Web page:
It’s been years since I’ve popped in to Top Gear Stockport/TGS Tuning & Fabrication (six years in fact, judging by this blog post I wrote back in 2011), which is a shame considering how local they are and the quality of work that they put out.

TGS Dyno Night

Late last week, I got word that the guys were holding an all-day dyno event at their premises. Since importing my C33 Laurel, I’ve had no idea as to what sort of power it was running, although the turbo, injector and MAF setup hinted that up to and around 300bhp should be expected. Seeing as it was relatively cheap to get the car on the dyno for a couple of power runs, I thought it’d be worth a shot.

TGS Dyno Night

I’ve never been to a dyno event before; I guess they’re not really the sort of thing you tend to see drift car owners at, so I wasn’t entirely sure what to expect. First things first though, the TGS guys got underneath to make sure the Laurel would even be able to ascend the ramp and dyno.

TGS Dyno Day

A few subframe and exhaust measurements later and, after the removal of the side skirts and rear bumper, we were on. After straps were tightened and sensors mounted, the guys wasted no time in getting things underway.

TGS Dyno Day

As TGS bossman Craig started the first power run, two things became apparent. The first was that my fears regarding the unknown “chip” on my ECU and its indeterminable redline (coupled with massively inaccurate rev counter) really began to grow as the revs carried on coming. The second was that my drivers side rear wheel was way more bent than I had thought it was, with the damage having been caused by a handful of incidents (one involving a curb, the other involving me missing third gear at Driftland, causing an extremely close Alex Law to bash wheels with me). The TGS guys told me that this wheel wobble would probably account for a not-inconsiderable loss in power being read by the dyno.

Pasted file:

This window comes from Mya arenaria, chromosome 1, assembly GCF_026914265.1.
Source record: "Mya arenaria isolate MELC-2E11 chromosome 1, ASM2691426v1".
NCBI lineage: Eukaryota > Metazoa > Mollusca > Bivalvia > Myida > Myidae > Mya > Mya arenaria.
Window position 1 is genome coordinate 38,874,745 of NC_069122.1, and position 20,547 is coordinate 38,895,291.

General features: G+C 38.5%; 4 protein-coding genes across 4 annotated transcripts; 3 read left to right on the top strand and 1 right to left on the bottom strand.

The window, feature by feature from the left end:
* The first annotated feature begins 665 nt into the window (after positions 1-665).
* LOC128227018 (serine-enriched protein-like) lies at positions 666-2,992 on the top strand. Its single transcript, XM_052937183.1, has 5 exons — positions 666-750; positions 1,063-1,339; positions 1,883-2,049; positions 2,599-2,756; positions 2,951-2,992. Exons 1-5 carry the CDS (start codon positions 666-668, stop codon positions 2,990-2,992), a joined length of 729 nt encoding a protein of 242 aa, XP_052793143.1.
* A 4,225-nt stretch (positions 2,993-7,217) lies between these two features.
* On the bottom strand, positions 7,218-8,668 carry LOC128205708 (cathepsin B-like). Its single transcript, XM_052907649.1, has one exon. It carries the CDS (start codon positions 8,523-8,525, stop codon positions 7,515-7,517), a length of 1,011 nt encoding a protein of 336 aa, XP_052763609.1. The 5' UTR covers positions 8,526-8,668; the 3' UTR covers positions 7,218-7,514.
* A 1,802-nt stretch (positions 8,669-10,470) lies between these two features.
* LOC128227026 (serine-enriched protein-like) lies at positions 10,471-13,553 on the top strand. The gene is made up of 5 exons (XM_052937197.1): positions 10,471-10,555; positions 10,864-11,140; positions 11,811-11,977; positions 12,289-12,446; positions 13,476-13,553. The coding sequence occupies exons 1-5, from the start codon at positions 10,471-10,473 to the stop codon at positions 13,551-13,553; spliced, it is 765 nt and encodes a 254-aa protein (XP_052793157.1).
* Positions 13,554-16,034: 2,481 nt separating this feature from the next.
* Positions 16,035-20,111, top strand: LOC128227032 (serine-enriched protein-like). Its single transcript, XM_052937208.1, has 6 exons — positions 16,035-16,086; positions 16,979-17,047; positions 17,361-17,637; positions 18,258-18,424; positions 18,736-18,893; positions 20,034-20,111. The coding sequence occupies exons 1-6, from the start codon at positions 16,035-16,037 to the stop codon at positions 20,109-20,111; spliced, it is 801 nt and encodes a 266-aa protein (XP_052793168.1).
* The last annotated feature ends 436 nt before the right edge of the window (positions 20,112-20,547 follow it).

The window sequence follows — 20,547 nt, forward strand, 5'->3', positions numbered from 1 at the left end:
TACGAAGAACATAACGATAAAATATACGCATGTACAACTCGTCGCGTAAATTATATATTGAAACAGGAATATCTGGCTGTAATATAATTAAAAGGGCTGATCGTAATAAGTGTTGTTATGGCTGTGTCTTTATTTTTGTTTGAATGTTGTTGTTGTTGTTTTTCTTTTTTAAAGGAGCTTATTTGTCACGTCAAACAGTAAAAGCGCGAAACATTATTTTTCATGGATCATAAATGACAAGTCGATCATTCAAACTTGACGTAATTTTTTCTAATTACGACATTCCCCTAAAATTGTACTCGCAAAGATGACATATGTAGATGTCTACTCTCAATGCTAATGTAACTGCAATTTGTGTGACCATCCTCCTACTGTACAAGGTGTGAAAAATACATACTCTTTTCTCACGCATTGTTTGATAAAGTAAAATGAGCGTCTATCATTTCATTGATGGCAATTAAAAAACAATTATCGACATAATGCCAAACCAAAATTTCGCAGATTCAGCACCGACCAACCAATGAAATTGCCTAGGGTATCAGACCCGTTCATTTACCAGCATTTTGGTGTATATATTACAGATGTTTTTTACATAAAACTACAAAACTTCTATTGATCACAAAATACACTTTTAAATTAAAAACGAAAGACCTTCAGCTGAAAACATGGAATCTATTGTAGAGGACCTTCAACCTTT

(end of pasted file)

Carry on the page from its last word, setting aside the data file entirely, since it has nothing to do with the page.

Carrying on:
TGS Dyno Day

Three nerve-wracking power runs later and we had a figure. If anything, I was more pleased that the car was running right without any over fuelling, misfires and boost leaks, and that it actually survived the runs in the first place.

TGS Dyno Day

Ignore the rev reading along the bottom of the diagram by the way, we’ve no idea what revs the car was actually pulling.

Nathan had also chosen to come and see how much power his CA18-equipped S13 was putting out. Once again, you could sense the tension as everybody braced themselves for the possibility of exploding Nissan engine parts being ejected.

TGS Dyno Day

We needn’t have worried. Despite a small misfire, Nathan’s S13 powered through and clocked a fantastic 290bhp. Not bad at all for a CA with a T28 turbo and bolt-on modifications!

TGS Dyno Day

It was great to know that our cars were running right and, if anything, the night served as a big reminder that I needed some less bent rear wheels. As chance would have it, I picked up another set of URAS NS-01s the other week, so I’ll be able to use them shortly once they’ve been painted up.

TGS Dyno Day

Thanks to Craig and the rest of the guys at TGS for all of their help on this particular night.

 

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